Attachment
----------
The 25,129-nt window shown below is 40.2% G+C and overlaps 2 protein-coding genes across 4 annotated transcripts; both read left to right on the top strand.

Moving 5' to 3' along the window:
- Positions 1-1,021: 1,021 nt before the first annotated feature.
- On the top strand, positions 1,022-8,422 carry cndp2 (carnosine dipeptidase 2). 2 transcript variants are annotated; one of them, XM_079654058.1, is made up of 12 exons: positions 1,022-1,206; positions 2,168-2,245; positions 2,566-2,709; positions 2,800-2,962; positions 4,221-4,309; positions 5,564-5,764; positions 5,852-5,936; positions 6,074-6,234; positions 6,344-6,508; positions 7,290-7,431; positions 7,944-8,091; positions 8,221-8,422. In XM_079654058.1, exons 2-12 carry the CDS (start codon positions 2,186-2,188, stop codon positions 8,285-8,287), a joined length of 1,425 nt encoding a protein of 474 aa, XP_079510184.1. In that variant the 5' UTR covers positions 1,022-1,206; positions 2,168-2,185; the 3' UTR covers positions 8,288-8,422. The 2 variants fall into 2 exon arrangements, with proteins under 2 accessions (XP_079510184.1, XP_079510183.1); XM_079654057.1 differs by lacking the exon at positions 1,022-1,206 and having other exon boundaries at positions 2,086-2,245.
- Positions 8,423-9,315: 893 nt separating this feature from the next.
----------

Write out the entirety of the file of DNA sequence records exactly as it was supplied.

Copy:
The 25,129-nt window shown below is 40.2% G+C and overlaps 2 protein-coding genes across 4 annotated transcripts; both read left to right on the top strand.

Moving 5' to 3' along the window:
- Positions 1-1,021: 1,021 nt before the first annotated feature.
- On the top strand, positions 1,022-8,422 carry cndp2 (carnosine dipeptidase 2). 2 transcript variants are annotated; one of them, XM_079654058.1, is made up of 12 exons: positions 1,022-1,206; positions 2,168-2,245; positions 2,566-2,709; positions 2,800-2,962; positions 4,221-4,309; positions 5,564-5,764; positions 5,852-5,936; positions 6,074-6,234; positions 6,344-6,508; positions 7,290-7,431; positions 7,944-8,091; positions 8,221-8,422. In XM_079654058.1, exons 2-12 carry the CDS (start codon positions 2,186-2,188, stop codon positions 8,285-8,287), a joined length of 1,425 nt encoding a protein of 474 aa, XP_079510184.1. In that variant the 5' UTR covers positions 1,022-1,206; positions 2,168-2,185; the 3' UTR covers positions 8,288-8,422. The 2 variants fall into 2 exon arrangements, with proteins under 2 accessions (XP_079510184.1, XP_079510183.1); XM_079654057.1 differs by lacking the exon at positions 1,022-1,206 and having other exon boundaries at positions 2,086-2,245.
- Positions 8,423-9,315: 893 nt separating this feature from the next.